I remember back in the 90’s and early 00’s how Roy Evans (and then Gerard Houllier) persevered for so long with Joe Corrigan and how much of a change we saw in both Brad Friedel and Dave James once they left and went on to work with top-class goalkeeping coaches. That is not to say that Achterberg is not good at his job but the massive dip in Pepe Reina’s performances aren’t just because he’s become a poor ‘keeper in the last 9 months. Look back over Reina’s career and see just how great a goalie he was whilst Xavi Valero and Jose Ochotorena were at the club and you’ll notice a vast contrast. The difference between John, Xavi and Jose? The latter two had both coached at the highest level for both Valencia and Spain before they arrived at Liverpool. Sure, it probably helped that they were both Spanish but a good coach speaks the universal footballing language.
I can also recall Valero coaching our strikers and in a very revealing interview with Fernando Torres back in 2009 he stated how much the Spanish goalkeeping coach helped with his finishing by using statistical analysis of how ‘keepers are more likely to react, depending on certain situations and even going as far as to provide detailed analyses of upcoming goalkeeping opposition, learning their strengths and weaknesses and at which times they were most vulnerable. These are the kinds of things you can’t learn purely via coaching courses and they are certainly some things that we could truly benefit from at the moment.
So with Achterberg seemingly on his way in the summer, should Xavi Valero be the first man back in? I would certainly hope so, but whoever replaces the Dutchman needs to be able to prove his track-record, rather than just show off his coaching badges and I think that goes for anybody that is brought on to the coaching staff over the summer.
Another change I believe is necessary is that the backroom team needs to grow vastly if we’re to see any benefits next season. Whether Kenny is in charge in the new season or not, the coaching team needs to be expanded. There were those that complained of the amount of coaches, fitness coaches, analysts, strategists, doctors, etc. that Rafa Benitez had but they all had a very specific role and they were expected to perform that as a cog in the machine. No matter the amount, they all knew their job and they were all there to make sure that the team performances were at their optimum.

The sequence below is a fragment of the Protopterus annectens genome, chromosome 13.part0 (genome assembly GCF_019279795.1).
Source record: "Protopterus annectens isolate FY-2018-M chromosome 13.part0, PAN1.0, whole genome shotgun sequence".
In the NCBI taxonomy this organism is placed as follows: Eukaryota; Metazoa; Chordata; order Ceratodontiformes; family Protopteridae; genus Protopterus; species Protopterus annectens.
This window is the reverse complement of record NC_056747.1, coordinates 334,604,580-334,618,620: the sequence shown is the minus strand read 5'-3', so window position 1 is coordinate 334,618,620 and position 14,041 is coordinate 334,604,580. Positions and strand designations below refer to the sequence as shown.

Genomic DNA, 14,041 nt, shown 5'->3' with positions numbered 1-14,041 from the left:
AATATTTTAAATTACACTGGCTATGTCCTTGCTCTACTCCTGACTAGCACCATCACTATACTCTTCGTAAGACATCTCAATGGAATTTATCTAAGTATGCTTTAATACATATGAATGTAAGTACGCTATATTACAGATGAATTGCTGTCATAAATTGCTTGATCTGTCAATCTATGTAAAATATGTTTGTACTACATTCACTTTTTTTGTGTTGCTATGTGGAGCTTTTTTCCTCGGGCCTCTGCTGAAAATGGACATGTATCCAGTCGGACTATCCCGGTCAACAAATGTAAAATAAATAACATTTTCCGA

What we have under Kenny, as far as I can tell, is a very small coaching team who seem to just… coach. And I think, in that respect, that feeds back in to the concerns many of us had when Kenny was clear frontrunner for the full-time job – the fact that he had been out of the game so long meant he was out of touch with the modern ways of running a club. You can’t just have a bunch of men carrying round cones and net-bags full of footballs any more while the players run up and down the pitch or play five-a-side. I’m not suggesting that’s how our training sessions look these days but what I’m saying is that you need a large backroom staff with specific roles and duties, all there solely for the betterment of the team and when I check out our staff profiles and look back over their careers, I’m struck by the lack of numbers and provable success and experience we currently have.
We’ve had a number of issues this season, not least of all an inability to score. But there have been times when we’ve struggled and the changes and tactical advice coming from manager or coaches has been minimal, at best. There was a point during Rafa Benitez reign when Liverpool were struck with a similar problem and our strikers were having problems finding the back of the net. His response to this was to invite Ian Rush back to the club, in an advisory capacity and before too long, things began to improve. So perhaps, with hind-sight, this could have been a short-term answer. In the long term, though, over the summer months, an overhaul of the coaching staff will more-than-likely be necessary and no matter who is at the helm, the first acquisition desperately needs to be somebody, anybody that can show our players how to put the ball in to the back of the net.